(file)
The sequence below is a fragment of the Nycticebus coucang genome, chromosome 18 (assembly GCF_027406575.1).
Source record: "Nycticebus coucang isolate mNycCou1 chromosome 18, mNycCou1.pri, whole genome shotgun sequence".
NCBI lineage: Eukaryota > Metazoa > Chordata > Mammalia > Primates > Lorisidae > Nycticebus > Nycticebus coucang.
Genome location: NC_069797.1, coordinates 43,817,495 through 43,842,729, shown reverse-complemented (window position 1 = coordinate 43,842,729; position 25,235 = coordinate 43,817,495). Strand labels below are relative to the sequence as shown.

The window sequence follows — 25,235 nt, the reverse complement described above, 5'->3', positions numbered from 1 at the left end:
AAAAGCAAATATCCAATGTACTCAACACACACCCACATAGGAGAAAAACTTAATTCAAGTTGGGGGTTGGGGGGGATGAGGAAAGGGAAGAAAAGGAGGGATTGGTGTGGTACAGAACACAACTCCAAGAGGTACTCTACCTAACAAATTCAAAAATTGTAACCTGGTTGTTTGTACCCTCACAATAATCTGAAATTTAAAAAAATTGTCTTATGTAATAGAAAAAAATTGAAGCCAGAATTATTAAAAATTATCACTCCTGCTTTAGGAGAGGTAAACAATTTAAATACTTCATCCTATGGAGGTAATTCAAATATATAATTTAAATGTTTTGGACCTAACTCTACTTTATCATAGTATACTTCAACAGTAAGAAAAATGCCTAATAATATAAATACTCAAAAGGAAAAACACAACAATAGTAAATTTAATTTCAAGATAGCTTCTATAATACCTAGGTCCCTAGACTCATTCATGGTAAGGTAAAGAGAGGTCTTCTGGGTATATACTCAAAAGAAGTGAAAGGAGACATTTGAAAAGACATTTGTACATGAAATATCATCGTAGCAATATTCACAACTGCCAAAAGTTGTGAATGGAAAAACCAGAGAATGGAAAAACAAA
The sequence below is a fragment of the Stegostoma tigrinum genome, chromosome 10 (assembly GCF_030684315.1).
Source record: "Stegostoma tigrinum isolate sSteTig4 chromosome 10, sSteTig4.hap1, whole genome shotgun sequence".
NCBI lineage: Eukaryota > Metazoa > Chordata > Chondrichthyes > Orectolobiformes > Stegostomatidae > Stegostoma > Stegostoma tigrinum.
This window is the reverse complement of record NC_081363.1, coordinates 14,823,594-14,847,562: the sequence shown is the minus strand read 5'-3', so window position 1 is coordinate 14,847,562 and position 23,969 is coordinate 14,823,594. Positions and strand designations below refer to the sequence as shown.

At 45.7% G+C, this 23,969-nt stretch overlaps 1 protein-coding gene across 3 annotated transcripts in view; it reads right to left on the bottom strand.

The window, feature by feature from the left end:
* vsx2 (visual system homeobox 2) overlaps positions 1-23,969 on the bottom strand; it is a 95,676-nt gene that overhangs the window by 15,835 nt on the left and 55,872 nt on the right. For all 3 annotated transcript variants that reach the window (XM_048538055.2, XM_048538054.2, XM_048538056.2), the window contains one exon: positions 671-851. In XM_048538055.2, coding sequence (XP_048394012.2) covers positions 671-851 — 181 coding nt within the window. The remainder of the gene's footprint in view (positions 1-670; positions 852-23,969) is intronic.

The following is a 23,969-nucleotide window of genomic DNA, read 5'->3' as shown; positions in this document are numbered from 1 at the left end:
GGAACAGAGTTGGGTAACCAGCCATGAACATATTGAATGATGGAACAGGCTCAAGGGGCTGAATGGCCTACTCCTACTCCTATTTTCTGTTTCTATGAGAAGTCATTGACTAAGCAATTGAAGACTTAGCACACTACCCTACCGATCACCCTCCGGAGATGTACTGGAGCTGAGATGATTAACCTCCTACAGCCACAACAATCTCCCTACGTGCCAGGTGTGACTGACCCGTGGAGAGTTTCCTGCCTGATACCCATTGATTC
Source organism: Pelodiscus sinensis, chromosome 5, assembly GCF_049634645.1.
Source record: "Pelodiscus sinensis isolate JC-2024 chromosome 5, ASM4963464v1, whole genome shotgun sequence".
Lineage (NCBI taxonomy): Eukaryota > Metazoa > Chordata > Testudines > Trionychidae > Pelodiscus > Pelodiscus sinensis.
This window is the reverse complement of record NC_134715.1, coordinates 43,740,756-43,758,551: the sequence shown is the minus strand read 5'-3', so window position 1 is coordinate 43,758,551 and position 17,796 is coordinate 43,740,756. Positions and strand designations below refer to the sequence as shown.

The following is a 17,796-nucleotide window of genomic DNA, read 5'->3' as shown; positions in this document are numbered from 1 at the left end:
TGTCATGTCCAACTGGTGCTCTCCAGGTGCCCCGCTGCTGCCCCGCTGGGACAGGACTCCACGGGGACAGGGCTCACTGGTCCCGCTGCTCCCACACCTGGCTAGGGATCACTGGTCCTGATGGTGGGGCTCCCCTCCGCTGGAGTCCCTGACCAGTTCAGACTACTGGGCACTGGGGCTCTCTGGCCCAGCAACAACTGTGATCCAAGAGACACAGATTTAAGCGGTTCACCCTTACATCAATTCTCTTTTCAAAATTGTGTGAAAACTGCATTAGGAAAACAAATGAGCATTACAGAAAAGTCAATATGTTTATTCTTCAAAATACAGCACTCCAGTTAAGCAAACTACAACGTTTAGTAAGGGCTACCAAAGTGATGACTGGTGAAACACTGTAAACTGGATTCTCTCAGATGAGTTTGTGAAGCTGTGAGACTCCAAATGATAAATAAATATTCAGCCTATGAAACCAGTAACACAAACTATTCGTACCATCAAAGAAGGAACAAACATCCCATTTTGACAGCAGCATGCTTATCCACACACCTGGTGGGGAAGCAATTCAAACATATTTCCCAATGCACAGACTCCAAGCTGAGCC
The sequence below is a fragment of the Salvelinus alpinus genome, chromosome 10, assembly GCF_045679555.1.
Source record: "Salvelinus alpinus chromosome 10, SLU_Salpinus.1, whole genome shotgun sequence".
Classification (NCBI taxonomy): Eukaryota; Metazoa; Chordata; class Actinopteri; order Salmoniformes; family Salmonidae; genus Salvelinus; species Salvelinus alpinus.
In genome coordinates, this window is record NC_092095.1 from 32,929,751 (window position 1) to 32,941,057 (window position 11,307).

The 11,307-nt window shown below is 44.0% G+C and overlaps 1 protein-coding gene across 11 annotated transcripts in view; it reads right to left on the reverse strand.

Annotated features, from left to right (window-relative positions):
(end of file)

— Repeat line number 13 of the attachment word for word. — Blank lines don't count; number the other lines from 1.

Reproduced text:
* vsx2 (visual system homeobox 2) overlaps positions 1-23,969 on the bottom strand; it is a 95,676-nt gene that overhangs the window by 15,835 nt on the left and 55,872 nt on the right. For all 3 annotated transcript variants that reach the window (XM_048538055.2, XM_048538054.2, XM_048538056.2), the window contains one exon: positions 671-851. In XM_048538055.2, coding sequence (XP_048394012.2) covers positions 671-851 — 181 coding nt within the window. The remainder of the gene's footprint in view (positions 1-670; positions 852-23,969) is intronic.